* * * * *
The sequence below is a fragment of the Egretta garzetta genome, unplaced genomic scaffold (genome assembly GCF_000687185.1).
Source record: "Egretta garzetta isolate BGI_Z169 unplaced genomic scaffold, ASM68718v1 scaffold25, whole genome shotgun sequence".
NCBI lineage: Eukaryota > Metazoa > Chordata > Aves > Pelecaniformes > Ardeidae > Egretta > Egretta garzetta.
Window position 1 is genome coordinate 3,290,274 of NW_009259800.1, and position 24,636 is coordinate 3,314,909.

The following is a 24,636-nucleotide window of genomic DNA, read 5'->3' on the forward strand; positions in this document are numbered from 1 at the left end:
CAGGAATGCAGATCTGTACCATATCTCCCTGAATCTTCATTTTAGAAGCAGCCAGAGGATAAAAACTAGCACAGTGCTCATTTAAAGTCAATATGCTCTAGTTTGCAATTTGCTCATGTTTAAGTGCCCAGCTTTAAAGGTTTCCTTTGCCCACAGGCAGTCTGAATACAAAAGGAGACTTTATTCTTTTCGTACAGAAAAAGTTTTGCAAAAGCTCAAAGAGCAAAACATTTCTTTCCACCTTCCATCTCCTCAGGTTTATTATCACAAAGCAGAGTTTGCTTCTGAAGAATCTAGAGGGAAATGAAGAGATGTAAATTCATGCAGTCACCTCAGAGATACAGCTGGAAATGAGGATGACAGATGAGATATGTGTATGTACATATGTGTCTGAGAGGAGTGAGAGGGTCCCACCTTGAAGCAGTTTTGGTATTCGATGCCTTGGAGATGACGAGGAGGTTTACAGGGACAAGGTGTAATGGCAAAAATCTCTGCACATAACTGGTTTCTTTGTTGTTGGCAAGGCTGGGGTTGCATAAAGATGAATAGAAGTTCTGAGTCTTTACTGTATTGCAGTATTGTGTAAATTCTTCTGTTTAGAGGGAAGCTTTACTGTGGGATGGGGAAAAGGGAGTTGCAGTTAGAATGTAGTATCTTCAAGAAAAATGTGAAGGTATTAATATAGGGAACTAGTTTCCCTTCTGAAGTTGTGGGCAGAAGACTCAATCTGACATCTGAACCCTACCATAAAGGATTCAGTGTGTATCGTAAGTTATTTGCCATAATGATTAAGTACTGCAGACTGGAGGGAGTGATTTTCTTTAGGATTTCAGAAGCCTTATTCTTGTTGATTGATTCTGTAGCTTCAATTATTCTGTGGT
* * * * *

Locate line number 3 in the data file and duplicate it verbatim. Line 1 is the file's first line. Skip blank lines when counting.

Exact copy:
NCBI lineage: Eukaryota > Metazoa > Chordata > Aves > Pelecaniformes > Ardeidae > Egretta > Egretta garzetta.